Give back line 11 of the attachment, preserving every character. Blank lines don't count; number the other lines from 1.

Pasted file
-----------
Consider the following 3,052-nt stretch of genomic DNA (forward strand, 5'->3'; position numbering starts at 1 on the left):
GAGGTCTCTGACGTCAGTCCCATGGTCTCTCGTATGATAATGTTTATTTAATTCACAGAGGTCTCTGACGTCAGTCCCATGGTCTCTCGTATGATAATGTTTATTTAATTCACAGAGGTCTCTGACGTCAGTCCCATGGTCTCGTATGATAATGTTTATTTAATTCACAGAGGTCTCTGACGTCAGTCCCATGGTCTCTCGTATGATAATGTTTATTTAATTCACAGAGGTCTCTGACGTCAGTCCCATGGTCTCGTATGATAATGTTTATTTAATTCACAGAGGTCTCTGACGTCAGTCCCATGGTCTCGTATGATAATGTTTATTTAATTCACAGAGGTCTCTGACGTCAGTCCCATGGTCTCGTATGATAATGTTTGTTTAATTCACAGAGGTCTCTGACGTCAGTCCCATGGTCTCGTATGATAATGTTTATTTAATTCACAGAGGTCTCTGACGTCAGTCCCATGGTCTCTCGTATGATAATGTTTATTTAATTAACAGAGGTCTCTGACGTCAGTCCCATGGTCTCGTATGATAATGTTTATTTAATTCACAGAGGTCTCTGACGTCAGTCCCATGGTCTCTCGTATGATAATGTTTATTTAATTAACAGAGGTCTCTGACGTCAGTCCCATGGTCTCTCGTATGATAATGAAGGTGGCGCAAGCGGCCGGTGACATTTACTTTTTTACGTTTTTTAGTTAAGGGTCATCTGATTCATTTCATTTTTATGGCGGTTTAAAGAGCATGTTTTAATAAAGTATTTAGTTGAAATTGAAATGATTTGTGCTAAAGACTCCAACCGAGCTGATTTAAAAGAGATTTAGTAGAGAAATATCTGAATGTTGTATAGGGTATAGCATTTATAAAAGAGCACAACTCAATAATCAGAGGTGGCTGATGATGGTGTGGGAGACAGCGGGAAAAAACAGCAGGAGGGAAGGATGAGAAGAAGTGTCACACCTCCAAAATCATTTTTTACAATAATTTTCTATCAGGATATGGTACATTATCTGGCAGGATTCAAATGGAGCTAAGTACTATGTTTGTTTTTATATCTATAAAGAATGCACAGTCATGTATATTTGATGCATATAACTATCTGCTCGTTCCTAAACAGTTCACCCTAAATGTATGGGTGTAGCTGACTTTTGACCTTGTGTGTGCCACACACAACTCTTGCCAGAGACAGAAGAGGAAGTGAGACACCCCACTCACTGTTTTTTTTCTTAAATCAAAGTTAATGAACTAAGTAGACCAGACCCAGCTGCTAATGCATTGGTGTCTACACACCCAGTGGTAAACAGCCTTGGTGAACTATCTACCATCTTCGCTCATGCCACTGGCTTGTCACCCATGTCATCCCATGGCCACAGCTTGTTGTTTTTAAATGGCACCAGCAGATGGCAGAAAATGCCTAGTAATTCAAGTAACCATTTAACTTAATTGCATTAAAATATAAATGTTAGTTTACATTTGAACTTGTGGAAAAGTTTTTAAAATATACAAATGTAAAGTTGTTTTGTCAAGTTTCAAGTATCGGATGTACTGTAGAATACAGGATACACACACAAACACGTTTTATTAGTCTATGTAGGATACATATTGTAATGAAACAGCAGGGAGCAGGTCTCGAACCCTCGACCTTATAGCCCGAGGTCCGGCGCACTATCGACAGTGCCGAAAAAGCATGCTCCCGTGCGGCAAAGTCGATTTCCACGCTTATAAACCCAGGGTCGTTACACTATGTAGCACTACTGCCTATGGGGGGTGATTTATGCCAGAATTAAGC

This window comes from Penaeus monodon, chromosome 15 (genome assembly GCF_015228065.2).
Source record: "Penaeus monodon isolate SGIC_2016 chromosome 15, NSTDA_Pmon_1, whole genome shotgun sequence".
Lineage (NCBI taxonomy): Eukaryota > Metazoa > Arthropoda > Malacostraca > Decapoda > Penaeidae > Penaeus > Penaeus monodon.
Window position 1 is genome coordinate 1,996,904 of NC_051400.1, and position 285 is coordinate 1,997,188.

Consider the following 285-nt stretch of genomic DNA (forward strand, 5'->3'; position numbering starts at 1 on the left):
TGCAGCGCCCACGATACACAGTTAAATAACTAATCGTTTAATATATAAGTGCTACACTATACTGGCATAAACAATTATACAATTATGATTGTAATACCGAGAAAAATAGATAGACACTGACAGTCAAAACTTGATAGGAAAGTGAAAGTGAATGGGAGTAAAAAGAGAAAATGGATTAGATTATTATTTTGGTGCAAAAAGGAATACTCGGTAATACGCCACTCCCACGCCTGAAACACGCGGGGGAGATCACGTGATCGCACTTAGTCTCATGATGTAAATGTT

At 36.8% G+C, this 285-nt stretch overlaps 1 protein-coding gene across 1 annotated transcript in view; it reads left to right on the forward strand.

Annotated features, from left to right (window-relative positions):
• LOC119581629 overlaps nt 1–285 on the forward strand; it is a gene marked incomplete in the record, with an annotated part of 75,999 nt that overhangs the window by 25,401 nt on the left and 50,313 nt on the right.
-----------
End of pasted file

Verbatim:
• LOC119581629 overlaps nt 1–285 on the forward strand; it is a gene marked incomplete in the record, with an annotated part of 75,999 nt that overhangs the window by 25,401 nt on the left and 50,313 nt on the right.